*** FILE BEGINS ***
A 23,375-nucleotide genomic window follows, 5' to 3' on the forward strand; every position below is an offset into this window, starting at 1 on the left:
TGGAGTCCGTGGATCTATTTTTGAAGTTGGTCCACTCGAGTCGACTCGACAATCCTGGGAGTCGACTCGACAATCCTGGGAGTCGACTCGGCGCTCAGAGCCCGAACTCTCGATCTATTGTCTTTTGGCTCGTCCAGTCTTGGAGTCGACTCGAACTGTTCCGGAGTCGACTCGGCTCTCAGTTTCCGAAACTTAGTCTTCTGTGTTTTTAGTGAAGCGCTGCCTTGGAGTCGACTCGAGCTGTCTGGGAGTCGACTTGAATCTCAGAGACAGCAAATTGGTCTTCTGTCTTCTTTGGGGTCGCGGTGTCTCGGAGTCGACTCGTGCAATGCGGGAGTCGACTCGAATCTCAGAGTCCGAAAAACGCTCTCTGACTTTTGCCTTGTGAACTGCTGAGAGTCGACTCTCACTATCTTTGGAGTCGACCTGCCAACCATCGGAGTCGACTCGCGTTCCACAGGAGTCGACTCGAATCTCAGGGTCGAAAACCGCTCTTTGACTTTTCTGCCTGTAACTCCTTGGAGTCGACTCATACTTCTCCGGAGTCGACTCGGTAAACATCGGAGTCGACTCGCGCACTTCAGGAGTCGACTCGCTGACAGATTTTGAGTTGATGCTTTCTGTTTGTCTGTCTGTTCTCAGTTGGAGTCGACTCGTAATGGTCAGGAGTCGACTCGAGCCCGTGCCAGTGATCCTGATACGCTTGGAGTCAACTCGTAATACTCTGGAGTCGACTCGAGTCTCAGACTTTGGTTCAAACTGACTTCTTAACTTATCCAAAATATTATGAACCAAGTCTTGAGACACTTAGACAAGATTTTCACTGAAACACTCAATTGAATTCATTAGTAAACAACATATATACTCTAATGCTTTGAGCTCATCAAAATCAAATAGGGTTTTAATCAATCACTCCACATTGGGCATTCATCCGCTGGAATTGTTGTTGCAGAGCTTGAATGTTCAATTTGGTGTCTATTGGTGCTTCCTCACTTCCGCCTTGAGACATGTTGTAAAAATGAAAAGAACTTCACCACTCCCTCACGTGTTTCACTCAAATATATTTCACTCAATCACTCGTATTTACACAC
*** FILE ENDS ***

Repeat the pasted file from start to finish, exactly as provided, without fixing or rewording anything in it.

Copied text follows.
A 23,375-nucleotide genomic window follows, 5' to 3' on the forward strand; every position below is an offset into this window, starting at 1 on the left:
TGGAGTCCGTGGATCTATTTTTGAAGTTGGTCCACTCGAGTCGACTCGACAATCCTGGGAGTCGACTCGACAATCCTGGGAGTCGACTCGGCGCTCAGAGCCCGAACTCTCGATCTATTGTCTTTTGGCTCGTCCAGTCTTGGAGTCGACTCGAACTGTTCCGGAGTCGACTCGGCTCTCAGTTTCCGAAACTTAGTCTTCTGTGTTTTTAGTGAAGCGCTGCCTTGGAGTCGACTCGAGCTGTCTGGGAGTCGACTTGAATCTCAGAGACAGCAAATTGGTCTTCTGTCTTCTTTGGGGTCGCGGTGTCTCGGAGTCGACTCGTGCAATGCGGGAGTCGACTCGAATCTCAGAGTCCGAAAAACGCTCTCTGACTTTTGCCTTGTGAACTGCTGAGAGTCGACTCTCACTATCTTTGGAGTCGACCTGCCAACCATCGGAGTCGACTCGCGTTCCACAGGAGTCGACTCGAATCTCAGGGTCGAAAACCGCTCTTTGACTTTTCTGCCTGTAACTCCTTGGAGTCGACTCATACTTCTCCGGAGTCGACTCGGTAAACATCGGAGTCGACTCGCGCACTTCAGGAGTCGACTCGCTGACAGATTTTGAGTTGATGCTTTCTGTTTGTCTGTCTGTTCTCAGTTGGAGTCGACTCGTAATGGTCAGGAGTCGACTCGAGCCCGTGCCAGTGATCCTGATACGCTTGGAGTCAACTCGTAATACTCTGGAGTCGACTCGAGTCTCAGACTTTGGTTCAAACTGACTTCTTAACTTATCCAAAATATTATGAACCAAGTCTTGAGACACTTAGACAAGATTTTCACTGAAACACTCAATTGAATTCATTAGTAAACAACATATATACTCTAATGCTTTGAGCTCATCAAAATCAAATAGGGTTTTAATCAATCACTCCACATTGGGCATTCATCCGCTGGAATTGTTGTTGCAGAGCTTGAATGTTCAATTTGGTGTCTATTGGTGCTTCCTCACTTCCGCCTTGAGACATGTTGTAAAAATGAAAAGAACTTCACCACTCCCTCACGTGTTTCACTCAAATATATTTCACTCAATCACTCGTATTTACACAC